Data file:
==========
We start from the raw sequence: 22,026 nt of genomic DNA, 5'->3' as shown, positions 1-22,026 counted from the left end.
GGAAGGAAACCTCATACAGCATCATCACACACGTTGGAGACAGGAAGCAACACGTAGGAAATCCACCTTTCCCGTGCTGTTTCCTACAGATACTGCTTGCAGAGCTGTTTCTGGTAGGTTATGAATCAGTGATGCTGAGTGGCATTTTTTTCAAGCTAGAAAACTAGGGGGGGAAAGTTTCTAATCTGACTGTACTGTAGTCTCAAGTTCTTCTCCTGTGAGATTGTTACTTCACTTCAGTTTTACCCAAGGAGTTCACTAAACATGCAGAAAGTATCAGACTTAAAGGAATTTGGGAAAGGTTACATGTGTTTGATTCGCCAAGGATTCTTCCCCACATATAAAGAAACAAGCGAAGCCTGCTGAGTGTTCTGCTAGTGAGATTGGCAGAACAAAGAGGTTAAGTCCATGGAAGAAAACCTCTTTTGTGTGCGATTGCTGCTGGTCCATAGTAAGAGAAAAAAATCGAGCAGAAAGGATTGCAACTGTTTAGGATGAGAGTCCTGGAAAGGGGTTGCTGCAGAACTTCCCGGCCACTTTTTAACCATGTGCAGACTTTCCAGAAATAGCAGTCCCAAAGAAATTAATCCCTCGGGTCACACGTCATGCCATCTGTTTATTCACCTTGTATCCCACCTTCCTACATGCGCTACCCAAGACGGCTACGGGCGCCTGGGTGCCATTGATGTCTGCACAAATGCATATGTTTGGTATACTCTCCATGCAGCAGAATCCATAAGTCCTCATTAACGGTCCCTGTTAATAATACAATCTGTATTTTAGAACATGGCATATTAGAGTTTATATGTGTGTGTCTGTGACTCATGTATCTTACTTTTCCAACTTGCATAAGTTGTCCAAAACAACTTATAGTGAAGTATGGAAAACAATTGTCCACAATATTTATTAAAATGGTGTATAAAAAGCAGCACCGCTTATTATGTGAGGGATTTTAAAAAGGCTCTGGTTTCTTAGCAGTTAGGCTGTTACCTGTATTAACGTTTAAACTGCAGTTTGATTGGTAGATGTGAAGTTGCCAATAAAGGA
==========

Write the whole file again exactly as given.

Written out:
We start from the raw sequence: 22,026 nt of genomic DNA, 5'->3' as shown, positions 1-22,026 counted from the left end.
GGAAGGAAACCTCATACAGCATCATCACACACGTTGGAGACAGGAAGCAACACGTAGGAAATCCACCTTTCCCGTGCTGTTTCCTACAGATACTGCTTGCAGAGCTGTTTCTGGTAGGTTATGAATCAGTGATGCTGAGTGGCATTTTTTTCAAGCTAGAAAACTAGGGGGGGAAAGTTTCTAATCTGACTGTACTGTAGTCTCAAGTTCTTCTCCTGTGAGATTGTTACTTCACTTCAGTTTTACCCAAGGAGTTCACTAAACATGCAGAAAGTATCAGACTTAAAGGAATTTGGGAAAGGTTACATGTGTTTGATTCGCCAAGGATTCTTCCCCACATATAAAGAAACAAGCGAAGCCTGCTGAGTGTTCTGCTAGTGAGATTGGCAGAACAAAGAGGTTAAGTCCATGGAAGAAAACCTCTTTTGTGTGCGATTGCTGCTGGTCCATAGTAAGAGAAAAAAATCGAGCAGAAAGGATTGCAACTGTTTAGGATGAGAGTCCTGGAAAGGGGTTGCTGCAGAACTTCCCGGCCACTTTTTAACCATGTGCAGACTTTCCAGAAATAGCAGTCCCAAAGAAATTAATCCCTCGGGTCACACGTCATGCCATCTGTTTATTCACCTTGTATCCCACCTTCCTACATGCGCTACCCAAGACGGCTACGGGCGCCTGGGTGCCATTGATGTCTGCACAAATGCATATGTTTGGTATACTCTCCATGCAGCAGAATCCATAAGTCCTCATTAACGGTCCCTGTTAATAATACAATCTGTATTTTAGAACATGGCATATTAGAGTTTATATGTGTGTGTCTGTGACTCATGTATCTTACTTTTCCAACTTGCATAAGTTGTCCAAAACAACTTATAGTGAAGTATGGAAAACAATTGTCCACAATATTTATTAAAATGGTGTATAAAAAGCAGCACCGCTTATTATGTGAGGGATTTTAAAAAGGCTCTGGTTTCTTAGCAGTTAGGCTGTTACCTGTATTAACGTTTAAACTGCAGTTTGATTGGTAGATGTGAAGTTGCCAATAAAGGA